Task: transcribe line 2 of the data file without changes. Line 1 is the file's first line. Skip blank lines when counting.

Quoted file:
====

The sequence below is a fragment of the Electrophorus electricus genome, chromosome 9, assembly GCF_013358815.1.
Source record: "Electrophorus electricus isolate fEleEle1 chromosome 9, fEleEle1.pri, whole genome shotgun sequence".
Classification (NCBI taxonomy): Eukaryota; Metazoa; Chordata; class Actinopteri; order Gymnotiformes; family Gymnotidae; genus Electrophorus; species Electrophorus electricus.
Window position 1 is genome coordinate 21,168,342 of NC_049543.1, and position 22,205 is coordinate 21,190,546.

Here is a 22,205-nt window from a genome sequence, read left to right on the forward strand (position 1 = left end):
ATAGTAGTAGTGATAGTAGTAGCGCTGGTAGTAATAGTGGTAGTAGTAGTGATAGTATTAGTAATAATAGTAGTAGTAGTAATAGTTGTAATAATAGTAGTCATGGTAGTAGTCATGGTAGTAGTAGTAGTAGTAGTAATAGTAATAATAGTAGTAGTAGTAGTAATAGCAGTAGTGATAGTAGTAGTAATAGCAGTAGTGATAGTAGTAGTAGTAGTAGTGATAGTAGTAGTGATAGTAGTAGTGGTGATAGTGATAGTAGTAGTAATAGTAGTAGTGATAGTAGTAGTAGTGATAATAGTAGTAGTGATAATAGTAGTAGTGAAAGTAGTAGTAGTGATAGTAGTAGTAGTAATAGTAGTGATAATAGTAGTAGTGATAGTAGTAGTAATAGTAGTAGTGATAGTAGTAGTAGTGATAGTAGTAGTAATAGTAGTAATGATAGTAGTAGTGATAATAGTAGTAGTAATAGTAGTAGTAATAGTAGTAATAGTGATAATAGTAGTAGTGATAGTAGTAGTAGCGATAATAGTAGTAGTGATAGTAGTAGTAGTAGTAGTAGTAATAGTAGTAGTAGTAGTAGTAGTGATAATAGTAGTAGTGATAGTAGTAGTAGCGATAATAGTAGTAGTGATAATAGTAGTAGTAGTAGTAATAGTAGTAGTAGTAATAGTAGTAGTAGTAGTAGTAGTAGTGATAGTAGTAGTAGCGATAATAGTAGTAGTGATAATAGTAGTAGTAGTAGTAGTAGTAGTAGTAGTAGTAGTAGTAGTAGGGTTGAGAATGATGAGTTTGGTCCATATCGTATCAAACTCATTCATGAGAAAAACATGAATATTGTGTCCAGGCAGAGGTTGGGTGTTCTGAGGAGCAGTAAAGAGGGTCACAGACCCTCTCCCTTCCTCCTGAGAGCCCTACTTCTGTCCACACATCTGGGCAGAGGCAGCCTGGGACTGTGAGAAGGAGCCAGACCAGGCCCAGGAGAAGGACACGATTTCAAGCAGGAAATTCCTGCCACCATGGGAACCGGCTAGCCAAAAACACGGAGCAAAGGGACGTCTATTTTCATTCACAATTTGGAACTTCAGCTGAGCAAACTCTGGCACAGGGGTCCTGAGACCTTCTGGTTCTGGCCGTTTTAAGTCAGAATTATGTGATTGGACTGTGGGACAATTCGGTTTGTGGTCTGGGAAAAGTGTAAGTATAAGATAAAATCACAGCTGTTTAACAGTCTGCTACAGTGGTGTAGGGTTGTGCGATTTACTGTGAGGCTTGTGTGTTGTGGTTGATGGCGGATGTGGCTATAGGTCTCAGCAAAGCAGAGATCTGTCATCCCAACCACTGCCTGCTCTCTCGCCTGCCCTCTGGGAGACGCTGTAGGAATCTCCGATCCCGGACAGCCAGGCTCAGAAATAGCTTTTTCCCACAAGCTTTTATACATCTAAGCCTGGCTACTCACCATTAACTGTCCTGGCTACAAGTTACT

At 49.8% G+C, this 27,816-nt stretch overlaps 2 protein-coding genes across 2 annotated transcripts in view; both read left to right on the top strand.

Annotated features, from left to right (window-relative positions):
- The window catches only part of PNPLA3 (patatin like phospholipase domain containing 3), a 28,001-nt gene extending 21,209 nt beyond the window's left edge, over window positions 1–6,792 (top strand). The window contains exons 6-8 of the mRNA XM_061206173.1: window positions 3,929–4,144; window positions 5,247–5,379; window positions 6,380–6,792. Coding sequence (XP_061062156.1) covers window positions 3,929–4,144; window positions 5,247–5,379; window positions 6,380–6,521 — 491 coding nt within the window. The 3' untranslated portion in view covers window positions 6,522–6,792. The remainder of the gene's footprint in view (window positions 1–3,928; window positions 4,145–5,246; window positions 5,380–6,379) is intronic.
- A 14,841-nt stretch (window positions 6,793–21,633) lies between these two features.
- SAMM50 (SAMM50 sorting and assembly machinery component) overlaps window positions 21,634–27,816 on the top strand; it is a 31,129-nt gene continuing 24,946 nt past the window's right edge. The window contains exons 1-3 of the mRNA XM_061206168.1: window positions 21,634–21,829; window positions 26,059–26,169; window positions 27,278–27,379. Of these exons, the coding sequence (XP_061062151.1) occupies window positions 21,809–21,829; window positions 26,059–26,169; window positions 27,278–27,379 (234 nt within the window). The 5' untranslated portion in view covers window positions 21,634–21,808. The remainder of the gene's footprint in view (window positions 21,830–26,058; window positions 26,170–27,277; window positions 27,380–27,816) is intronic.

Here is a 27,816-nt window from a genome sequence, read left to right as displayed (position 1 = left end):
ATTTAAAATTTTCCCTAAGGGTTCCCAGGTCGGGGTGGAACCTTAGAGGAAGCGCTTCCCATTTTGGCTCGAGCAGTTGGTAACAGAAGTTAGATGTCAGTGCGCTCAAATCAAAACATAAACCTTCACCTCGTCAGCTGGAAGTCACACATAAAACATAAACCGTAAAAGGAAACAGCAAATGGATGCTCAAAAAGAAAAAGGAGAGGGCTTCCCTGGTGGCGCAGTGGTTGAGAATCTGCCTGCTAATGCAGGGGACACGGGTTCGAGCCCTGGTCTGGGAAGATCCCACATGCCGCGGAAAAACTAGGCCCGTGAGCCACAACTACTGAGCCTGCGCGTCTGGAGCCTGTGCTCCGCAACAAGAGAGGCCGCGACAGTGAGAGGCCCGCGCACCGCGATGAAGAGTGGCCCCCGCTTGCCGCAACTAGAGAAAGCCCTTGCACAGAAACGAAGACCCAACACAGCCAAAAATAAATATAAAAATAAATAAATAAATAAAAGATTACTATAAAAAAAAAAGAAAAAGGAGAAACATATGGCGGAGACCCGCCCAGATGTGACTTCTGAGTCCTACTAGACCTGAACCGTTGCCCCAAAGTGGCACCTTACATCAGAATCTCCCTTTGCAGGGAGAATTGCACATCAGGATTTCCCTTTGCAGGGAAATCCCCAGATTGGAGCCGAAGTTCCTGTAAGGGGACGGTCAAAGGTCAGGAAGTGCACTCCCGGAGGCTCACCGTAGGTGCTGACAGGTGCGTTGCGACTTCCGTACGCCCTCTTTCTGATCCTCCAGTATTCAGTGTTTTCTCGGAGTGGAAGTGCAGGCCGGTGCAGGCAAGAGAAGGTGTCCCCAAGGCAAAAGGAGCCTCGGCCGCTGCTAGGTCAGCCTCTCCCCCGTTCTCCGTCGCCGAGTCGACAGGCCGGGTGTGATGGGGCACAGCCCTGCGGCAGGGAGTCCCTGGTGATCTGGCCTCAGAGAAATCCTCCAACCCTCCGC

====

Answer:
Source record: "Electrophorus electricus isolate fEleEle1 chromosome 9, fEleEle1.pri, whole genome shotgun sequence".